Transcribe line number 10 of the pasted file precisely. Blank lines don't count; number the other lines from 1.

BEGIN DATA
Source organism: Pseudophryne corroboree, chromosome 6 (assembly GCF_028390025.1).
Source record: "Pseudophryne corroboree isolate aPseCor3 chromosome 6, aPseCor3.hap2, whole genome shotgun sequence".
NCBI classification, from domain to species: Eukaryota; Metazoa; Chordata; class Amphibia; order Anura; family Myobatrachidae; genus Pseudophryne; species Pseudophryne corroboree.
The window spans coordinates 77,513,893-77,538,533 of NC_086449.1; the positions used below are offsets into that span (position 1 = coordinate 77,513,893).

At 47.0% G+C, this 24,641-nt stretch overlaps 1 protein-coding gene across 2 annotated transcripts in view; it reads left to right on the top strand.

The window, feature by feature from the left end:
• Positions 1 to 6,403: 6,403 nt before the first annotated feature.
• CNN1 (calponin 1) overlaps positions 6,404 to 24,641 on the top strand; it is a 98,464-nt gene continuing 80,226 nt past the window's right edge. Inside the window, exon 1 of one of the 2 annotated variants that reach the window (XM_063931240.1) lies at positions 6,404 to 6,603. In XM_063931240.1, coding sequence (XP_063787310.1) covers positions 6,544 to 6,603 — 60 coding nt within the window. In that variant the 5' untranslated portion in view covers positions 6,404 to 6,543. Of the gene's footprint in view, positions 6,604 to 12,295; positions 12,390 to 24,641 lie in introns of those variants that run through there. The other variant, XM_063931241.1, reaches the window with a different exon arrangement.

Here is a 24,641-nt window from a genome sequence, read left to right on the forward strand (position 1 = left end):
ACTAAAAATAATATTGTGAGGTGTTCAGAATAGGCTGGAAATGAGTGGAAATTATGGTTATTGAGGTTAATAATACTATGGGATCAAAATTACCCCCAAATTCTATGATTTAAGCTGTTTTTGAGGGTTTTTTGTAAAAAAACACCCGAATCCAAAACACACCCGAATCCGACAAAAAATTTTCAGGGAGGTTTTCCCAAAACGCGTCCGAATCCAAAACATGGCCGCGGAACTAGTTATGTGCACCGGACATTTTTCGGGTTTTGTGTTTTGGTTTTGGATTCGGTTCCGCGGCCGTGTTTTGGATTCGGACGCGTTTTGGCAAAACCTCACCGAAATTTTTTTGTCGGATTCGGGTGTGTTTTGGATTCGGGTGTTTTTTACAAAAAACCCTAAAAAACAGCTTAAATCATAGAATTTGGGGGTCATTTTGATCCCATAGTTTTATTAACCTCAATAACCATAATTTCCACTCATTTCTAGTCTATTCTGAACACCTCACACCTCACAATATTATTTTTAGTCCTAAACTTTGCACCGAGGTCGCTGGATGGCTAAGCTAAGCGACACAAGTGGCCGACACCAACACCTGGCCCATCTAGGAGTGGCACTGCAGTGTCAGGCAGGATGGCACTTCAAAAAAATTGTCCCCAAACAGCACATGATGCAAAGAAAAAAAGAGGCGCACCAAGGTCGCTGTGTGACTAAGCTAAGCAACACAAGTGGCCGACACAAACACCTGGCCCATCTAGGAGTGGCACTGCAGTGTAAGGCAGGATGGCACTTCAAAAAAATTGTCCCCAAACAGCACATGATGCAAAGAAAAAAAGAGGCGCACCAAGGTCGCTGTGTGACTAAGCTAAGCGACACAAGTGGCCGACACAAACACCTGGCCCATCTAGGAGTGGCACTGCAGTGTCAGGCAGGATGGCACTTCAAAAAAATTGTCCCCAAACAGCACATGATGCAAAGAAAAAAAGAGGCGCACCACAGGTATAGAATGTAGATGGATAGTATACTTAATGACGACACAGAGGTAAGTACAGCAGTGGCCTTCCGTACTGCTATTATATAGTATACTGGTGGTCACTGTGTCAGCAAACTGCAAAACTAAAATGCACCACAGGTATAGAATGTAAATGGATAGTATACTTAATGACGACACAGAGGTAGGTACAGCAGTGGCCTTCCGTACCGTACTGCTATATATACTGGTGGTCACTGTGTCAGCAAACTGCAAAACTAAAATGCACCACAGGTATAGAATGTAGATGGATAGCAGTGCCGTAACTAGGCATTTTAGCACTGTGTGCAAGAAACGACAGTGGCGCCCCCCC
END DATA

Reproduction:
ACTAAAAATAATATTGTGAGGTGTTCAGAATAGGCTGGAAATGAGTGGAAATTATGGTTATTGAGGTTAATAATACTATGGGATCAAAATTACCCCCAAATTCTATGATTTAAGCTGTTTTTGAGGGTTTTTTGTAAAAAAACACCCGAATCCAAAACACACCCGAATCCGACAAAAAATTTTCAGGGAGGTTTTCCCAAAACGCGTCCGAATCCAAAACATGGCCGCGGAACTAGTTATGTGCACCGGACATTTTTCGGGTTTTGTGTTTTGGTTTTGGATTCGGTTCCGCGGCCGTGTTTTGGATTCGGACGCGTTTTGGCAAAACCTCACCGAAATTTTTTTGTCGGATTCGGGTGTGTTTTGGATTCGGGTGTTTTTTACAAAAAACCCTAAAAAACAGCTTAAATCATAGAATTTGGGGGTCATTTTGATCCCATAGTTTTATTAACCTCAATAACCATAATTTCCACTCATTTCTAGTCTATTCTGAACACCTCACACCTCACAATATTATTTTTAGTCCTAAACTTTGCACCGAGGTCGCTGGATGGCTAAGCTAAGCGACACAAGTGGCCGACACCAACACCTGGCCCATCTAGGAGTGGCACTGCAGTGTCAGGCAGGATGGCACTTCAAAAAAATTGTCCCCAAACAGCACATGATGCAAAGAAAAAAAGAGGCGCACCAAGGTCGCTGTGTGACTAAGCTAAGCAACACAAGTGGCCGACACAAACACCTGGCCCATCTAGGAGTGGCACTGCAGTGTAAGGCAGGATGGCACTTCAAAAAAATTGTCCCCAAACAGCACATGATGCAAAGAAAAAAAGAGGCGCACCAAGGTCGCTGTGTGACTAAGCTAAGCGACACAAGTGGCCGACACAAACACCTGGCCCATCTAGGAGTGGCACTGCAGTGTCAGGCAGGATGGCACTTCAAAAAAATTGTCCCCAAACAGCACATGATGCAAAGAAAAAAAGAGGCGCACCACAGGTATAGAATGTAGATGGATAGTATACTTAATGACGACACAGAGGTAAGTACAGCAGTGGCCTTCCGTACTGCTATTATATAGTATACTGGTGGTCACTGTGTCAGCAAACTGCAAAACTAAAATGCACCACAGGTATAGAATGTAAATGGATAGTATACTTAATGACGACACAGAGGTAGGTACAGCAGTGGCCTTCCGTACCGTACTGCTATATATACTGGTGGTCACTGTGTCAGCAAACTGCAAAACTAAAATGCACCACAGGTATAGAATGTAGATGGATAGCAGTGCCGTAACTAGGCATTTTAGCACTGTGTGCAAGAAACGACAGTGGCGCCCCCCC